Right now, you need to go out and see Hero on the widescreen.
Rush the theatres! Bring your own popcorn! Pay for the ticket
and then slide on through the front doors!
The theatre managers will tell you that Hero is out,
that its day is done. Don’t listen! Say you crave to see Tony
Leung (the real draw as Broken Sword), Maggie Cheung (Flying
Snow), Zhang Ziyi (Moon, who also starred in Crouching Tiger,
Hidden Dragon, which is probably the reason she’s featured
— along with Jet Li — on the DVD cover since, really,
her part in the movie is definitely one of the smaller ones)
(phew, that was a long parenthetical insert) (anyway . . .
), Donnie Yen (Sky), Chen Dao Ming (the King of Qin), and Jet
Li (the nameless warrior).
That might be a bit of a mouthful, especially if you include
the parentheticals, but it will be worth it. This movie needs,
nay screams to be on the widescreen.
Unfortunately, scream and scream all you want, the movie is
now only on DVD, and though you can still see the original widescreen
vision on your TV or computer (my preferred choice) there’s
a slight difference in scale. This movie bleeds color. The fighting
scenes are epic — in both the senses of scale and of poetry
— and are arresting even on a small screen.
For those of you not familiar with the movie (like me, having
not seen it in the format it desires), the story involves the
recounting by a nameless warrior to the King of Qin of how he
killed three assassins, the king’s deadliest enemies. In fact,
I could tell you exactly what happens from the opening quotes
to the final credits and it wouldn’t matter, wouldn’t interfere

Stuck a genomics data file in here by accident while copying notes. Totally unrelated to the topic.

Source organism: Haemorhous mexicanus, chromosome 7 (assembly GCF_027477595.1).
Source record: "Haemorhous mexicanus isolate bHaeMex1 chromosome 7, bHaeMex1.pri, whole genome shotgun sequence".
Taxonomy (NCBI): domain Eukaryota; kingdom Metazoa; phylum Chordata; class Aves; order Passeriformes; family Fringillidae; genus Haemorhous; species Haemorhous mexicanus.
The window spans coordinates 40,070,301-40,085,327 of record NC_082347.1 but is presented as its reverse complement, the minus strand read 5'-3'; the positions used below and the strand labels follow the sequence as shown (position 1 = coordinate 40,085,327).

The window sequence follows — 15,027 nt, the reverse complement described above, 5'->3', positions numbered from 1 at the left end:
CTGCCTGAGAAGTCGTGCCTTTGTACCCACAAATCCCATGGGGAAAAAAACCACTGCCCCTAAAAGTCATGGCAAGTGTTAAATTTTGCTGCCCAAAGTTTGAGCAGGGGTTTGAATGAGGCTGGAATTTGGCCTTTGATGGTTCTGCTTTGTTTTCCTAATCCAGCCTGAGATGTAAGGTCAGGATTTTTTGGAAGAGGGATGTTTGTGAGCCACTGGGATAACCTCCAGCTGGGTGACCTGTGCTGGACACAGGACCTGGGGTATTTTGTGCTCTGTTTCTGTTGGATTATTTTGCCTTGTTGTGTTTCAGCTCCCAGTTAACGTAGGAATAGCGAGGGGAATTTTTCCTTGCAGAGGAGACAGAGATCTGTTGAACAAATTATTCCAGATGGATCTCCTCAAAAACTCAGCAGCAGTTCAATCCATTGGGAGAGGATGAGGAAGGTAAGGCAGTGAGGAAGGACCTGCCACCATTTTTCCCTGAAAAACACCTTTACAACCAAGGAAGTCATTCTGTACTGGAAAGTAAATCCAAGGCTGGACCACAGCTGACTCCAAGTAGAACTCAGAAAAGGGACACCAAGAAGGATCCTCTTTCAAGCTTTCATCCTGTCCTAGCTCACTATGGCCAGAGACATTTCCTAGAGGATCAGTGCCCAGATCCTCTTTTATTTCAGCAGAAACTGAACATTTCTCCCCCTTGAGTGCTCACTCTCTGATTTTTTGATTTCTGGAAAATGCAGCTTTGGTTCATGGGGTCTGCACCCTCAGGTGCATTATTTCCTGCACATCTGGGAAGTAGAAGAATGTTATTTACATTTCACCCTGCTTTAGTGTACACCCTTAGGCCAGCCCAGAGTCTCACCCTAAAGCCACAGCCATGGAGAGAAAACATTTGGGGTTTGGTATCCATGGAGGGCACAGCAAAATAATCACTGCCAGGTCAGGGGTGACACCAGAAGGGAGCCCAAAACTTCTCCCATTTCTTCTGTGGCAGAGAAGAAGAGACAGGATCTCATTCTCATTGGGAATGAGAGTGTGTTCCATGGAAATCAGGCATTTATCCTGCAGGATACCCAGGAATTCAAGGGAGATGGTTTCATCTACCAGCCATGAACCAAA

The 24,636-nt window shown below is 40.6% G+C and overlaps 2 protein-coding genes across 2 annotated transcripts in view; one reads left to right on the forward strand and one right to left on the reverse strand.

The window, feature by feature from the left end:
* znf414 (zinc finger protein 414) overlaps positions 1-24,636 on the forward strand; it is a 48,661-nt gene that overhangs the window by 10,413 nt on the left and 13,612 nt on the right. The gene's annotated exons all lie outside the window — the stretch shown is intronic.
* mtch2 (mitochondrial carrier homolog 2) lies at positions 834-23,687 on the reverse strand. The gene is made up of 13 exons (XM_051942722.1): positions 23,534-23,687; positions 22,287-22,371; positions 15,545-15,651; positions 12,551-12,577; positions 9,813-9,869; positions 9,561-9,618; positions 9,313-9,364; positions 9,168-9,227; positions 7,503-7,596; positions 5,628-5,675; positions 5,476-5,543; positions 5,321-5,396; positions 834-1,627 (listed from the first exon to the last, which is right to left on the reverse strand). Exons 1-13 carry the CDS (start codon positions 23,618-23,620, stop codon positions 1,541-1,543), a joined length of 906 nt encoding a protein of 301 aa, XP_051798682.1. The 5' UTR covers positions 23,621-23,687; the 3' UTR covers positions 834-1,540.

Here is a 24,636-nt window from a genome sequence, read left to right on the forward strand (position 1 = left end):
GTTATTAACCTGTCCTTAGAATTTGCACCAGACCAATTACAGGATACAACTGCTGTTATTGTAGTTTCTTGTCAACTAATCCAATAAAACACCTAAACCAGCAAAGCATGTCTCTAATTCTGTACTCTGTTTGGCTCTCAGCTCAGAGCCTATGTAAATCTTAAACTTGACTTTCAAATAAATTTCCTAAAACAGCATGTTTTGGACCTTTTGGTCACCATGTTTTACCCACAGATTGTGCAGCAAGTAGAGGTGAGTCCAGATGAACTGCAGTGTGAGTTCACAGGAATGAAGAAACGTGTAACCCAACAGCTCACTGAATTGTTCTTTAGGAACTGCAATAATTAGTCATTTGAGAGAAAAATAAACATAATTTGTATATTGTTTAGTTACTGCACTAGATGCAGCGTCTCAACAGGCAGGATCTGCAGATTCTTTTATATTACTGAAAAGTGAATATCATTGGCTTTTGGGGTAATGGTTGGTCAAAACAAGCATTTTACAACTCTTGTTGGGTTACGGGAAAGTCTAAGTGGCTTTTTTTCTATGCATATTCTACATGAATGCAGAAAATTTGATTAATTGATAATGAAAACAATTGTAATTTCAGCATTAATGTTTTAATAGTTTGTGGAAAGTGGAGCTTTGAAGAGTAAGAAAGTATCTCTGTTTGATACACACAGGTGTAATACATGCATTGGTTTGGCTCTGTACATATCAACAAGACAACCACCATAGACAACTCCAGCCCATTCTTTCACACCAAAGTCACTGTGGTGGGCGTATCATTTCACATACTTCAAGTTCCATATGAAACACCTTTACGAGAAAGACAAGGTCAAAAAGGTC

with your enjoyment of the movie one jot.
Well, maybe one. But the point is that this movie is not about
turns and twists in the plot — though the plot’s echoing
of the classic Japanese tale Rashomon might make you
think so. Really, though, Rashomon isn’t about twists
in the plot so much as different perspectives on the same events
and how the real truth is often interweaved within those perspectives,
unable to be separated into something simple, or even something
that doesn’t contain contradictions.
To clarify, there is nothing that the movie is really trying
to hide; even the points of greatest tension are not so much
what a character does, but what effects ripple out from the
character’s action. At the outermost ripple, the king’s flawless
plans for conquest result in a calligraphy school being decimated
by an army shooting wave after wave of arrows. At the inmost,
a simple change in understanding comes from wiping a drop of
water from a dead woman’s cheek.
In the world of Hero, all masters of trades, of arts,
are equal even though the focus in this movie is on sword fighting.
Watch closely the musician in the fight scene with Sky, how
he prepares himself for his encore performance. Note not only
the movements of the master calligrapher, but his lack of fear,
the way he seems as immune to normal weapons as the assassins
and the nameless warrior.
This movie is beautiful. As a work of art it lives up to its
own equations, comparing swordplay with music with calligraphy.
The scenes are all choreographed for maximum visual and musical
appeal, the drums and violin telling their own story, just as
the colors tell theirs, all in addition to the plot. All elements
combine to make it not so much larger than life, but more sidestepping
the life we expect, more dreamlike.